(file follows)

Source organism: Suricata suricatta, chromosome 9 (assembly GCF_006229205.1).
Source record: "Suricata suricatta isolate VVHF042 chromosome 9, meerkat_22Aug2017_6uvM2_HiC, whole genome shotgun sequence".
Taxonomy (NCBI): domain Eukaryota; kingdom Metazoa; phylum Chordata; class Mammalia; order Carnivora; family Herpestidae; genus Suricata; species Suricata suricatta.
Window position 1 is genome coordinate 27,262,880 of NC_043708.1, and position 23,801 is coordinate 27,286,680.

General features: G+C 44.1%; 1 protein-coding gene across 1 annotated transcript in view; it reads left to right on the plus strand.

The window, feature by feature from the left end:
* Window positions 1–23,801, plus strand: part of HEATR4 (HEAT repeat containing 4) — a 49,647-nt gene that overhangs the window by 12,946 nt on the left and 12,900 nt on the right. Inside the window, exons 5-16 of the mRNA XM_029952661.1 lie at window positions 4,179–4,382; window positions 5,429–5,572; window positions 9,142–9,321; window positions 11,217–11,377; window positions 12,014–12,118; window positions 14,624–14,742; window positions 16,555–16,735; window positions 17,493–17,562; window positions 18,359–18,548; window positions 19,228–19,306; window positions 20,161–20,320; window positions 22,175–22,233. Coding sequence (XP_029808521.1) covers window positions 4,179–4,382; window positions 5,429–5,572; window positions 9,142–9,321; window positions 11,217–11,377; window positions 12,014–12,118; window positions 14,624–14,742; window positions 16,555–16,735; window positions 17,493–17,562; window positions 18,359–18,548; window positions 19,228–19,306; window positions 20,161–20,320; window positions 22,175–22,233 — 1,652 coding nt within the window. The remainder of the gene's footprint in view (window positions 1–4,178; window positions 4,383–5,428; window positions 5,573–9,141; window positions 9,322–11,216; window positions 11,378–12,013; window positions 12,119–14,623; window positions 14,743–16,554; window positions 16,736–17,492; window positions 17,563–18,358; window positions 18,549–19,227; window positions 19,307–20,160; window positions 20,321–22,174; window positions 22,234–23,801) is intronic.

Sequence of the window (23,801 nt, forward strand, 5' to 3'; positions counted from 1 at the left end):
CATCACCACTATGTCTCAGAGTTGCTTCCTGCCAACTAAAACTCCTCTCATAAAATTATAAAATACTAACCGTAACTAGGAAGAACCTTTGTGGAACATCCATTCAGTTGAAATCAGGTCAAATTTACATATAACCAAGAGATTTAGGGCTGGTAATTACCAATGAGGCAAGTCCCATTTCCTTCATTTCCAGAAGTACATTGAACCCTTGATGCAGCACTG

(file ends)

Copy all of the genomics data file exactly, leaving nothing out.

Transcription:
Source organism: Suricata suricatta, chromosome 9 (assembly GCF_006229205.1).
Source record: "Suricata suricatta isolate VVHF042 chromosome 9, meerkat_22Aug2017_6uvM2_HiC, whole genome shotgun sequence".
Taxonomy (NCBI): domain Eukaryota; kingdom Metazoa; phylum Chordata; class Mammalia; order Carnivora; family Herpestidae; genus Suricata; species Suricata suricatta.
Window position 1 is genome coordinate 27,262,880 of NC_043708.1, and position 23,801 is coordinate 27,286,680.

General features: G+C 44.1%; 1 protein-coding gene across 1 annotated transcript in view; it reads left to right on the plus strand.

The window, feature by feature from the left end:
* Window positions 1–23,801, plus strand: part of HEATR4 (HEAT repeat containing 4) — a 49,647-nt gene that overhangs the window by 12,946 nt on the left and 12,900 nt on the right. Inside the window, exons 5-16 of the mRNA XM_029952661.1 lie at window positions 4,179–4,382; window positions 5,429–5,572; window positions 9,142–9,321; window positions 11,217–11,377; window positions 12,014–12,118; window positions 14,624–14,742; window positions 16,555–16,735; window positions 17,493–17,562; window positions 18,359–18,548; window positions 19,228–19,306; window positions 20,161–20,320; window positions 22,175–22,233. Coding sequence (XP_029808521.1) covers window positions 4,179–4,382; window positions 5,429–5,572; window positions 9,142–9,321; window positions 11,217–11,377; window positions 12,014–12,118; window positions 14,624–14,742; window positions 16,555–16,735; window positions 17,493–17,562; window positions 18,359–18,548; window positions 19,228–19,306; window positions 20,161–20,320; window positions 22,175–22,233 — 1,652 coding nt within the window. The remainder of the gene's footprint in view (window positions 1–4,178; window positions 4,383–5,428; window positions 5,573–9,141; window positions 9,322–11,216; window positions 11,378–12,013; window positions 12,119–14,623; window positions 14,743–16,554; window positions 16,736–17,492; window positions 17,563–18,358; window positions 18,549–19,227; window positions 19,307–20,160; window positions 20,321–22,174; window positions 22,234–23,801) is intronic.

Sequence of the window (23,801 nt, forward strand, 5' to 3'; positions counted from 1 at the left end):
CATCACCACTATGTCTCAGAGTTGCTTCCTGCCAACTAAAACTCCTCTCATAAAATTATAAAATACTAACCGTAACTAGGAAGAACCTTTGTGGAACATCCATTCAGTTGAAATCAGGTCAAATTTACATATAACCAAGAGATTTAGGGCTGGTAATTACCAATGAGGCAAGTCCCATTTCCTTCATTTCCAGAAGTACATTGAACCCTTGATGCAGCACTG